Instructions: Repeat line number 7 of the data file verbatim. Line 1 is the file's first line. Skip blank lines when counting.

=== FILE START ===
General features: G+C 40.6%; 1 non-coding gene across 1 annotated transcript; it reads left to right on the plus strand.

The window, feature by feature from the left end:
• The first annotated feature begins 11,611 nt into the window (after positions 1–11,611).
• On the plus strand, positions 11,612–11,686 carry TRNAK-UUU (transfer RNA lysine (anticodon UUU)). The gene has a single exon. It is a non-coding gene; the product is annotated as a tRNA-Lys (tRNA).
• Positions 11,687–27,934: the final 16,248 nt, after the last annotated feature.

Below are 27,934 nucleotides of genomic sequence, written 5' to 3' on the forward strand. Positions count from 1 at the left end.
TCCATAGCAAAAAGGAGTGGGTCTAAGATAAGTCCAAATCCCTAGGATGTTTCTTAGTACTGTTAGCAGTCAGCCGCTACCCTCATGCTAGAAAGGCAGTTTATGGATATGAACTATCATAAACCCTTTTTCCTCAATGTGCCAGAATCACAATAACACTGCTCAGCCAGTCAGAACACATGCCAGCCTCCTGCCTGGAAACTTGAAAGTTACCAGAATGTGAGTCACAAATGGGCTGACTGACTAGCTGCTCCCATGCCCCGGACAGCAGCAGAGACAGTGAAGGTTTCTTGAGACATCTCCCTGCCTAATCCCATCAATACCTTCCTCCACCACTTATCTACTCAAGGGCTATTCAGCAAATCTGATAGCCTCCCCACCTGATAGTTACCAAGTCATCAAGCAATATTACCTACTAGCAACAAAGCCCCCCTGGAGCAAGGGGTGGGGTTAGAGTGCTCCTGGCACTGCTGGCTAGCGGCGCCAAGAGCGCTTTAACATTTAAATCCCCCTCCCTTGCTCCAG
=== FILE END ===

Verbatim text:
TCCATAGCAAAAAGGAGTGGGTCTAAGATAAGTCCAAATCCCTAGGATGTTTCTTAGTACTGTTAGCAGTCAGCCGCTACCCTCATGCTAGAAAGGCAGTTTATGGATATGAACTATCATAAACCCTTTTTCCTCAATGTGCCAGAATCACAATAACACTGCTCAGCCAGTCAGAACACATGCCAGCCTCCTGCCTGGAAACTTGAAAGTTACCAGAATGTGAGTCACAAATGGGCTGACTGACTAGCTGCTCCCATGCCCCGGACAGCAGCAGAGACAGTGAAGGTTTCTTGAGACATCTCCCTGCCTAATCCCATCAATACCTTCCTCCACCACTTATCTACTCAAGGGCTATTCAGCAAATCTGATAGCCTCCCCACCTGATAGTTACCAAGTCATCAAGCAATATTACCTACTAGCAACAAAGCCCCCCTGGAGCAAGGGGTGGGGTTAGAGTGCTCCTGGCACTGCTGGCTAGCGGCGCCAAGAGCGCTTTAACATTTAAATCCCCCTCCCTTGCTCCAG